I have not checked any texts for this, but I seem to recall that enclosures were a part of settlements, rather than around separate fields. If this is the case, then you could just model the enclosures at an appropriate scale onto the bases for the built-up areas.

    2. Would the fields have had a significant effect on units of troops, whose footprint was as large as that of that typical Polemos base?
    If the troops occupy a huge area, presumably the enclosures that would affect them and thus need to be modelled on the battlefield are large in their own right, which permits you to build larger enclosures.

    In the end, and assuming that the Gauls had enclosed fields, I would aim for an aesthetically pleasing solution that works for the game, rather than trying to get the perfect marriage between reality, figure scale and game scale.

    I realise that you already have 6mm terrain, but I have seen 6mm games played successfully on tables with 2mm terrain. These games looked good despite the difference in figure and terrain scale. You might consider taking that route, or aiming for keeping the vertical scale of your terrain in line with the figures while trying to match the horizontal scale to the rules. I hope these ideas give you some inspiration and I look forward to seeing what you come up with.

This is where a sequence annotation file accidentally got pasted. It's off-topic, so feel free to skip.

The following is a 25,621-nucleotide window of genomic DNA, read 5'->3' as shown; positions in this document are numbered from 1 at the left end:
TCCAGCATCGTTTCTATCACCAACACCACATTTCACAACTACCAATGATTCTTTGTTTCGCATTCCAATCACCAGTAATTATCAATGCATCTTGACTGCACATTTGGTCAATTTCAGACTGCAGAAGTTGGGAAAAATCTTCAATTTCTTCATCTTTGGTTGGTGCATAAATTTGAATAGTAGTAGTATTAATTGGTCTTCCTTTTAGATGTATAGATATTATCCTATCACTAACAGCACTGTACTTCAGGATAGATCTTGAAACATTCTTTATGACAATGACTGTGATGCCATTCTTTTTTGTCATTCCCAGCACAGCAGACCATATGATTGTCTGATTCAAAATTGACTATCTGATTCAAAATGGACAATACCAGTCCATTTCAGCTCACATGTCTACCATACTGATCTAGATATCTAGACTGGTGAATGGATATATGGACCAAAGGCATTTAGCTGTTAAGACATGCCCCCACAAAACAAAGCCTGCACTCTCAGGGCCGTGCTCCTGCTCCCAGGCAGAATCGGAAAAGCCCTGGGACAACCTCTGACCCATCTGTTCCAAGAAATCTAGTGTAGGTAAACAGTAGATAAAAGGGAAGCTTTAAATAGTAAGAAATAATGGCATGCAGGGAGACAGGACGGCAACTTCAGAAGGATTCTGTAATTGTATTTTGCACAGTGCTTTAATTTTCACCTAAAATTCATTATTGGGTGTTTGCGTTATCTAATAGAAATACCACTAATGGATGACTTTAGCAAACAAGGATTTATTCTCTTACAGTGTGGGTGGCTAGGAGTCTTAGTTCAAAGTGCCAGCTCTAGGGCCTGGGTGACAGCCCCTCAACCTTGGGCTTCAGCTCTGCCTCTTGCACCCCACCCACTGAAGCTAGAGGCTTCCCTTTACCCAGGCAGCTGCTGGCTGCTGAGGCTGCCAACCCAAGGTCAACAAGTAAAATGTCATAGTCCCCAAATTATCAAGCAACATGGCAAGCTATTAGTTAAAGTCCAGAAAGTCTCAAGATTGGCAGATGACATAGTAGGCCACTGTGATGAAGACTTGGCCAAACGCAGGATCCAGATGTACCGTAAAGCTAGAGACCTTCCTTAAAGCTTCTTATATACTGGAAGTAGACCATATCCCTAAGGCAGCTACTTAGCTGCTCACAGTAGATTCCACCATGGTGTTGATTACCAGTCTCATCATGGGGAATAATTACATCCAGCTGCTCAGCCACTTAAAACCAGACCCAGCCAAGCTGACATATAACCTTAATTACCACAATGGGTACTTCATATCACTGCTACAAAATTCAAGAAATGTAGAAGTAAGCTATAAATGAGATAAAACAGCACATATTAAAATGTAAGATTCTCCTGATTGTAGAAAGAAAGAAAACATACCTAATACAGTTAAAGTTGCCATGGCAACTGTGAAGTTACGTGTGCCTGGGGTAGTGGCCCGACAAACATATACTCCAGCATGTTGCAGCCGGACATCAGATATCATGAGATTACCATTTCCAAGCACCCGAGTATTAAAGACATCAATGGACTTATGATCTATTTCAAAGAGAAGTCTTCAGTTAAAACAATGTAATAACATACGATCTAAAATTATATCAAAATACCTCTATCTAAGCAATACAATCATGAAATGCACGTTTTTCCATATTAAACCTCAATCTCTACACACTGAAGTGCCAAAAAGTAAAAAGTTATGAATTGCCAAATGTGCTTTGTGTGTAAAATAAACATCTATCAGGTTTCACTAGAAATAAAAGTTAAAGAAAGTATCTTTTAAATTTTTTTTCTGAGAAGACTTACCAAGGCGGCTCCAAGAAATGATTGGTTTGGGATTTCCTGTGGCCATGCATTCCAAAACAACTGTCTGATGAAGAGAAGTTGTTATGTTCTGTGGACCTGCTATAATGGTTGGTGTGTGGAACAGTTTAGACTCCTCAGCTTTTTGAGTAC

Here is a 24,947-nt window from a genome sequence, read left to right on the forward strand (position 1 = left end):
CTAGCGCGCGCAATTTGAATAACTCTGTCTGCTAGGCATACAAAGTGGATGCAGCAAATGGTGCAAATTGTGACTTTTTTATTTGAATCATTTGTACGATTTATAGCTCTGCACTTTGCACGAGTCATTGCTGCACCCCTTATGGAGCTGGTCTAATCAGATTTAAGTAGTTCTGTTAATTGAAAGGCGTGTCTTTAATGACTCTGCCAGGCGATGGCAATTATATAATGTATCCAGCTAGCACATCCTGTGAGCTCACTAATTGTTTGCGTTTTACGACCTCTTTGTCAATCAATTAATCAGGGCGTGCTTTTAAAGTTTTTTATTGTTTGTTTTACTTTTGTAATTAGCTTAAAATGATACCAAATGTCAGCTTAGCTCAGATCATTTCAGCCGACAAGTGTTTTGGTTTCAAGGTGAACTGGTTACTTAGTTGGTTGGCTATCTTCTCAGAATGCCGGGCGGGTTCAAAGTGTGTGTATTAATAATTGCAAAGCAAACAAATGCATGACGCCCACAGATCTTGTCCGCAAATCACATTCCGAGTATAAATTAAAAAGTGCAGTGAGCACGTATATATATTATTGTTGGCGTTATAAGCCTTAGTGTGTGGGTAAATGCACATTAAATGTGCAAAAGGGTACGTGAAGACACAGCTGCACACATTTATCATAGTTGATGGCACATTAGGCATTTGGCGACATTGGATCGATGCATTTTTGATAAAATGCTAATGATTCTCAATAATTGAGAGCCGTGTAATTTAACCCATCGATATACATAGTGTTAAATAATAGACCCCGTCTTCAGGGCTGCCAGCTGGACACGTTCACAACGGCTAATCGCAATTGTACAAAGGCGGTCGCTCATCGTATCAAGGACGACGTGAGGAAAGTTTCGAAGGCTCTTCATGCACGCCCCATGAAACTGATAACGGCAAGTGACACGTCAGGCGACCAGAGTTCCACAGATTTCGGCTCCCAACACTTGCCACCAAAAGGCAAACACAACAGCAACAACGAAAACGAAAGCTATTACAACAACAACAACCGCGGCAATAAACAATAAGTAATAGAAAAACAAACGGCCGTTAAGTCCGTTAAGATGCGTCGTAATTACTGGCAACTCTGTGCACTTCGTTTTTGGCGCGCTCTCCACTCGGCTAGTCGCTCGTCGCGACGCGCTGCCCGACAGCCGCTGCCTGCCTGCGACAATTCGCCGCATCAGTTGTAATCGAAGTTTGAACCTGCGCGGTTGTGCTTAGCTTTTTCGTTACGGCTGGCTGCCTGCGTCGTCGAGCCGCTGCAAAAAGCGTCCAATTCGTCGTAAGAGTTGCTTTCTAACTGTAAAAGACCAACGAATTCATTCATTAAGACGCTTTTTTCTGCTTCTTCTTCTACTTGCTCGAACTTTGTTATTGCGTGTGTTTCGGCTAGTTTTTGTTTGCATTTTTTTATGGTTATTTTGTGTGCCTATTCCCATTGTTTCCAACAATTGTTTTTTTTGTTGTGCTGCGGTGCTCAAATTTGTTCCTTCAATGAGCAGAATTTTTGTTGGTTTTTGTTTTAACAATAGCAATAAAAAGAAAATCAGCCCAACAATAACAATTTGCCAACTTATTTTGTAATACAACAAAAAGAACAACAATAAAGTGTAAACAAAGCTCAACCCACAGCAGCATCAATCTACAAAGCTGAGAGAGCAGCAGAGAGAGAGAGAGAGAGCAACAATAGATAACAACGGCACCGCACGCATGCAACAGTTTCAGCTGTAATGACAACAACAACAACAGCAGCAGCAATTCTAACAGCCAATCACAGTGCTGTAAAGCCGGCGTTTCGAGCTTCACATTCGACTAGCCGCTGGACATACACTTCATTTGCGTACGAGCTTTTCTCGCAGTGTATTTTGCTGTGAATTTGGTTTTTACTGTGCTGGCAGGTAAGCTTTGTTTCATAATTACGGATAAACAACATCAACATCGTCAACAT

2. Not sure about hedges at all. I had thought that an ancient Gallic field system would be marked by a bank and ditch boundary.

    I'm with Ruaridh. Have it the right size for the ground scale and make it part of the village enclosure.

  3. I skip the entire issue and do not play with, or put down, hedges or fields for ancient games, whether in 6mm or 15mm.

  4. Well, thank you for the suggestions; at least I have managed to identify a problem, even if it is not an easily soluble one.

    I have, of course, no idea about how Gallic agriculture worked. I suppose it varied, depending on which region was under consideration.

    My thought on this did start when someone pointed out that the requirement for hedges was a result of needing to control stock - keeping them from eating or trampling corn, for example, or even eating their own winter pasture.

    I know that, for example, around some British hill forts there are elaborate ditch and bank creations, probably for stock control rather than defence (I have in mind Trimontium in the Borders, but I do not think it unique).

    I guess you are right, though - go for the correct look and feel and not worry about the details too much. I suppose this is a bit of a follow up to the WW2 post in some senses. We have to distort the ground scale to play the game.